Reason: Major record companies complain they're losing market share and revenue. Major daily newspapers say the same thing. Broadcast networks still command a huge audience, but it's much smaller than before. The big outlets don't seem to have the monopoly on audience they once did. Is the decentralization of audience, of culture, a good thing?
Kurt Loder: We're better off with new technology. Music is proliferating in a way it never has before. CDs are over. DVDs will soon be over. You'll download this stuff. I think it's a good thing. Record companies will change. They'll have to.
Copyright is going to be the big change. I think creators should be paid for their work. I'm on that side of the debate. If you make a record, you should be paid for it. Record companies do pay artists for the music they make, eventually. It's remarkable how little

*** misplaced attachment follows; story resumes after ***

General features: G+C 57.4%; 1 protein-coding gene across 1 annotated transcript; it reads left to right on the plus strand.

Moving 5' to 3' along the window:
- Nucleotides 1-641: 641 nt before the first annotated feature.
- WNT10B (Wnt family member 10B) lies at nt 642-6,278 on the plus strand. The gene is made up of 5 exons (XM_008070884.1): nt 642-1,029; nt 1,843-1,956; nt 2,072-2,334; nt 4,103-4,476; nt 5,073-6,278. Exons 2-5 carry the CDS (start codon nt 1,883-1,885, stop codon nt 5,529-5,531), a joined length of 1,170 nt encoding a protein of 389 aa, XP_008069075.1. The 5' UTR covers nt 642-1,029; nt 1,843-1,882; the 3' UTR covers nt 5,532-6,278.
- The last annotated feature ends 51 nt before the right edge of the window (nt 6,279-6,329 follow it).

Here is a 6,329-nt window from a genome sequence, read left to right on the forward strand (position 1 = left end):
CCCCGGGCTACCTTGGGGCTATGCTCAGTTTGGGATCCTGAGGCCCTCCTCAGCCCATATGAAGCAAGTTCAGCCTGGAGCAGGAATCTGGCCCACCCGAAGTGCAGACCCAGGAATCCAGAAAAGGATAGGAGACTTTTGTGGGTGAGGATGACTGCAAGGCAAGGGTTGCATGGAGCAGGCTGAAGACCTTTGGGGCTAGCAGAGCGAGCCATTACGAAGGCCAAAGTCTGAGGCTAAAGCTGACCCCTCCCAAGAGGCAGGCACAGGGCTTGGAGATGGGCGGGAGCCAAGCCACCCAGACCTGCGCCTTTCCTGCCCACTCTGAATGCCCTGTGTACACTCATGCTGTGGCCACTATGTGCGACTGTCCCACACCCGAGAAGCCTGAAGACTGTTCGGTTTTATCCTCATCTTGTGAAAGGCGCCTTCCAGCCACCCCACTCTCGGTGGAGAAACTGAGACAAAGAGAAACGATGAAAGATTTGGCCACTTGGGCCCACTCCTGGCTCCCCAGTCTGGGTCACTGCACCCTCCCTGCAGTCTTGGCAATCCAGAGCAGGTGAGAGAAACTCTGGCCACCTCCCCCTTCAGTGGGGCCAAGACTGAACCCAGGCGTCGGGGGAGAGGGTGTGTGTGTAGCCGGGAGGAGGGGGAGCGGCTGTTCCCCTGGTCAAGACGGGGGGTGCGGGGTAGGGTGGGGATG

they pay them—initially, especially. If you're a young band, you're going to make nothing originally. Maybe on your third record, you'll start making money. It's pretty amazing.
We used to live in a command-media world. You had no choice but to look at NBC, CBS, ABC; there was nothing else. If you wanted big stories, you went to The New York Times or The Washington Post. I think blogging and the Internet have changed that entirely. They've shattered the monopoly on information.
To give just one example: The "Baghdad Diarist" in The New Republic [a soldier who wrote an article describing alleged bad behavior by U.S. troops in Iraq] was a total fraud. It was exposed by military bloggers who came out and said this guy doesn't know what he's talking about. That wouldn't have happened 20 years ago.